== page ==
Gale et al. (2014) report that the fracture aperture of the observed sub-vertical fractures ranged from 30 µm to 10 cm, however the large majority of these fractures were between 30 µm and 1 mm. Furthermore, the fracture heights varied from <1 cm to 1.8 metres. It has to be noted that these lengths were recorded from core and that the fractures may have extended further. Many of the sub-vertical fractures were recorded in detail; however, as they were measured from narrow bore core it was not always possible to analyse the fracture tips to examine the mechanisms that arrested fracture propagation.
Zeng et al. (2013) reported observations on natural fractures in core material from China. Only 2.5% of the fractures terminated abruptly by stratigraphy, 26.5% gradually tapered to a stop, while 71% of the fractures ended off the core. Therefore of the fracture tips that could be observed 8.6% terminated abruptly by stratigraphy, while 91.4% gradually tapered. Ferril et al. (2014) conclude that bed-scale compositional and textural variations in the Eagle Ford shale led to contrasting mechanical behaviour with regards to fracture propagation and length.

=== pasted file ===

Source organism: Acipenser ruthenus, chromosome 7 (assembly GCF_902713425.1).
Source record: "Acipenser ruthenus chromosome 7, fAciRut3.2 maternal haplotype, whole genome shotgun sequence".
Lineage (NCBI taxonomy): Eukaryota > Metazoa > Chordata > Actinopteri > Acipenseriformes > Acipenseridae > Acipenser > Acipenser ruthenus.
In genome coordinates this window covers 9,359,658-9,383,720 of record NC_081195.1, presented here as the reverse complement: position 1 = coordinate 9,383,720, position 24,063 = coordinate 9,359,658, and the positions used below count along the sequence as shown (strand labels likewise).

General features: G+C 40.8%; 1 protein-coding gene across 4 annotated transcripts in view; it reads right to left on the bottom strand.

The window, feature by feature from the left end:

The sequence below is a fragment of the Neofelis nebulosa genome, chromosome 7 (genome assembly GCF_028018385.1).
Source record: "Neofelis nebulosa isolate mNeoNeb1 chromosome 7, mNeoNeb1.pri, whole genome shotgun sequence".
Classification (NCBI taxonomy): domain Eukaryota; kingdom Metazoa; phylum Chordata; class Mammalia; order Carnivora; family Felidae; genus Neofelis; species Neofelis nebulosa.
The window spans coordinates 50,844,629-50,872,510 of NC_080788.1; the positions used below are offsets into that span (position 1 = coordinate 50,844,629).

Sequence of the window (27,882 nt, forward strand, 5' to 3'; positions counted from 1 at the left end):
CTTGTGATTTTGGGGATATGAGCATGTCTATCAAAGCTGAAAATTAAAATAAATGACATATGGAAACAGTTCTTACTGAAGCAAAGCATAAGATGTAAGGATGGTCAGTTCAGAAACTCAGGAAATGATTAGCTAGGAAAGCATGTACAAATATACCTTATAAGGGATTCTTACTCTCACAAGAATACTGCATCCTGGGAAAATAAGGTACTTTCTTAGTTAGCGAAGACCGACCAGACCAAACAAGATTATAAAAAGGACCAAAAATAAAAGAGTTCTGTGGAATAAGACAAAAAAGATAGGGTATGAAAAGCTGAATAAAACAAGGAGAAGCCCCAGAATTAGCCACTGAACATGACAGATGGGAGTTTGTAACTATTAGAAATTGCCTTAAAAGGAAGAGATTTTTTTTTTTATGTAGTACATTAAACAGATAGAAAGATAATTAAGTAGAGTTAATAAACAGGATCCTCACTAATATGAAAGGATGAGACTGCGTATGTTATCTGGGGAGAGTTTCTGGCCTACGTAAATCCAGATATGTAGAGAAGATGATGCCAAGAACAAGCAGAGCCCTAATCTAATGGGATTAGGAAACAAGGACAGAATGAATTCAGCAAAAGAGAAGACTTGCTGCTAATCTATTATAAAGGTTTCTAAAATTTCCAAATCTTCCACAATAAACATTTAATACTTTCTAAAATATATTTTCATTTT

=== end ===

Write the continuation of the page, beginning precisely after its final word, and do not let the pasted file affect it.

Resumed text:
As described above, many of the gas producing shale formations in North America contain sub-vertical fractures. To form a highly conductive natural fracture network these fractures must be connected. Gale et al. (2014) also describe a set of fractures parallel to bedding, although these are not ubiquitous in all of their studied shale formations. These bedding parallel fractures were up to 15 cm wide and extended for tens of metres laterally (Rodrigues et al., 2009). The fracture density of these bed-parallel fractures varied significantly throughout the same formation; for example the Vaco-Muerta Formation in Argentina contained just one bed-parallel fracture at outcrop scale at one location, whereas at another outcrop of similar size 100 bed-parallel fractures were described with thicknesses up to 5 cm.